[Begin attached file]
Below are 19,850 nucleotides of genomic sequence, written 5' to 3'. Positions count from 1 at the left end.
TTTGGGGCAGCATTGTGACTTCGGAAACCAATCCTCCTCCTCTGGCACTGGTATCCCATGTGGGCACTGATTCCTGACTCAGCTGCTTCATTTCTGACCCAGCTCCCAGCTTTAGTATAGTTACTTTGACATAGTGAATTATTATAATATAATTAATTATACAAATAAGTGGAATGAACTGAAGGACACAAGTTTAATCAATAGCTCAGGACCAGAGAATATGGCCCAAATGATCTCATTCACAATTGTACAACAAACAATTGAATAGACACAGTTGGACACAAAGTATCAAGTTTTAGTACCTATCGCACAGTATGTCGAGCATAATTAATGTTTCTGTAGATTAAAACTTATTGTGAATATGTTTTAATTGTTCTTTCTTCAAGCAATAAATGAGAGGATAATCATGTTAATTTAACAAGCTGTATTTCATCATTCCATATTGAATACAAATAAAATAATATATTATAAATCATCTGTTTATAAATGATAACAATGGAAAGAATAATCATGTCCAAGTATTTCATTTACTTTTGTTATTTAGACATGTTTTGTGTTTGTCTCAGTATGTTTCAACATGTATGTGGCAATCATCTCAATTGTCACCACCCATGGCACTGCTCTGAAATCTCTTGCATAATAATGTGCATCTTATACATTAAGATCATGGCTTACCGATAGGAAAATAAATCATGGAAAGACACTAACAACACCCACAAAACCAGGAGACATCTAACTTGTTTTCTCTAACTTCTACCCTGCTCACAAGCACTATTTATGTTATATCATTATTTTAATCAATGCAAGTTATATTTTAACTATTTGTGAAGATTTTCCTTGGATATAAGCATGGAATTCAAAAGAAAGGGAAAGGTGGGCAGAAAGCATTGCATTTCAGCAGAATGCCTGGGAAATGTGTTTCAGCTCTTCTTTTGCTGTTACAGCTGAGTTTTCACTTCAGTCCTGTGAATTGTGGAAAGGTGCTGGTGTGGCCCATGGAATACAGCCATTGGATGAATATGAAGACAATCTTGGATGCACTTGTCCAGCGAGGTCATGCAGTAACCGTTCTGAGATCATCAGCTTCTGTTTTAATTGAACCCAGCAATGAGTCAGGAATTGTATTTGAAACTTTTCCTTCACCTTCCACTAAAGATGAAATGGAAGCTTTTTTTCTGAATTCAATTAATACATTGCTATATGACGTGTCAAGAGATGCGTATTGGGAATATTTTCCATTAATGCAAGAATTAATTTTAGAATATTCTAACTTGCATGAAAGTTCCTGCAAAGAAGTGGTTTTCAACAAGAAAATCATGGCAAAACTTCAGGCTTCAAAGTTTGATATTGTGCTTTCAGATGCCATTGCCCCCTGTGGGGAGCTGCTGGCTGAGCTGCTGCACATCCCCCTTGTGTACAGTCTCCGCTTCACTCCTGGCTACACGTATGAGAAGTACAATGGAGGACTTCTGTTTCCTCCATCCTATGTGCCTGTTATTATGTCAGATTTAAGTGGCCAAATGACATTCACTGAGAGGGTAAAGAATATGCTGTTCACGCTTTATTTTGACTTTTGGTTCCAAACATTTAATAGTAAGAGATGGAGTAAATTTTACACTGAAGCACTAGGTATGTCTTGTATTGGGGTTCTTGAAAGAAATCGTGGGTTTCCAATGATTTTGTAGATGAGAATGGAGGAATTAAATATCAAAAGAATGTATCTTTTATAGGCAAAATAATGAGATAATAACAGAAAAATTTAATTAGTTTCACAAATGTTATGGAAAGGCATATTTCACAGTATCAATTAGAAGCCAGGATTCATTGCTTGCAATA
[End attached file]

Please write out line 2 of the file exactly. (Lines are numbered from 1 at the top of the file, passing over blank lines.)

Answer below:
TTTGGGGCAGCATTGTGACTTCGGAAACCAATCCTCCTCCTCTGGCACTGGTATCCCATGTGGGCACTGATTCCTGACTCAGCTGCTTCATTTCTGACCCAGCTCCCAGCTTTAGTATAGTTACTTTGACATAGTGAATTATTATAATATAATTAATTATACAAATAAGTGGAATGAACTGAAGGACACAAGTTTAATCAATAGCTCAGGACCAGAGAATATGGCCCAAATGATCTCATTCACAATTGTACAACAAACAATTGAATAGACACAGTTGGACACAAAGTATCAAGTTTTAGTACCTATCGCACAGTATGTCGAGCATAATTAATGTTTCTGTAGATTAAAACTTATTGTGAATATGTTTTAATTGTTCTTTCTTCAAGCAATAAATGAGAGGATAATCATGTTAATTTAACAAGCTGTATTTCATCATTCCATATTGAATACAAATAAAATAATATATTATAAATCATCTGTTTATAAATGATAACAATGGAAAGAATAATCATGTCCAAGTATTTCATTTACTTTTGTTATTTAGACATGTTTTGTGTTTGTCTCAGTATGTTTCAACATGTATGTGGCAATCATCTCAATTGTCACCACCCATGGCACTGCTCTGAAATCTCTTGCATAATAATGTGCATCTTATACATTAAGATCATGGCTTACCGATAGGAAAATAAATCATGGAAAGACACTAACAACACCCACAAAACCAGGAGACATCTAACTTGTTTTCTCTAACTTCTACCCTGCTCACAAGCACTATTTATGTTATATCATTATTTTAATCAATGCAAGTTATATTTTAACTATTTGTGAAGATTTTCCTTGGATATAAGCATGGAATTCAAAAGAAAGGGAAAGGTGGGCAGAAAGCATTGCATTTCAGCAGAATGCCTGGGAAATGTGTTTCAGCTCTTCTTTTGCTGTTACAGCTGAGTTTTCACTTCAGTCCTGTGAATTGTGGAAAGGTGCTGGTGTGGCCCATGGAATACAGCCATTGGATGAATATGAAGACAATCTTGGATGCACTTGTCCAGCGAGGTCATGCAGTAACCGTTCTGAGATCATCAGCTTCTGTTTTAATTGAACCCAGCAATGAGTCAGGAATTGTATTTGAAACTTTTCCTTCACCTTCCACTAAAGATGAAATGGAAGCTTTTTTTCTGAATTCAATTAATACATTGCTATATGACGTGTCAAGAGATGCGTATTGGGAATATTTTCCATTAATGCAAGAATTAATTTTAGAATATTCTAACTTGCATGAAAGTTCCTGCAAAGAAGTGGTTTTCAACAAGAAAATCATGGCAAAACTTCAGGCTTCAAAGTTTGATATTGTGCTTTCAGATGCCATTGCCCCCTGTGGGGAGCTGCTGGCTGAGCTGCTGCACATCCCCCTTGTGTACAGTCTCCGCTTCACTCCTGGCTACACGTATGAGAAGTACAATGGAGGACTTCTGTTTCCTCCATCCTATGTGCCTGTTATTATGTCAGATTTAAGTGGCCAAATGACATTCACTGAGAGGGTAAAGAATATGCTGTTCACGCTTTATTTTGACTTTTGGTTCCAAACATTTAATAGTAAGAGATGGAGTAAATTTTACACTGAAGCACTAGGTATGTCTTGTATTGGGGTTCTTGAAAGAAATCGTGGGTTTCCAATGATTTTGTAGATGAGAATGGAGGAATTAAATATCAAAAGAATGTATCTTTTATAGGCAAAATAATGAGATAATAACAGAAAAATTTAATTAGTTTCACAAATGTTATGGAAAGGCATATTTCACAGTATCAATTAGAAGCCAGGATTCATTGCTTGCAATA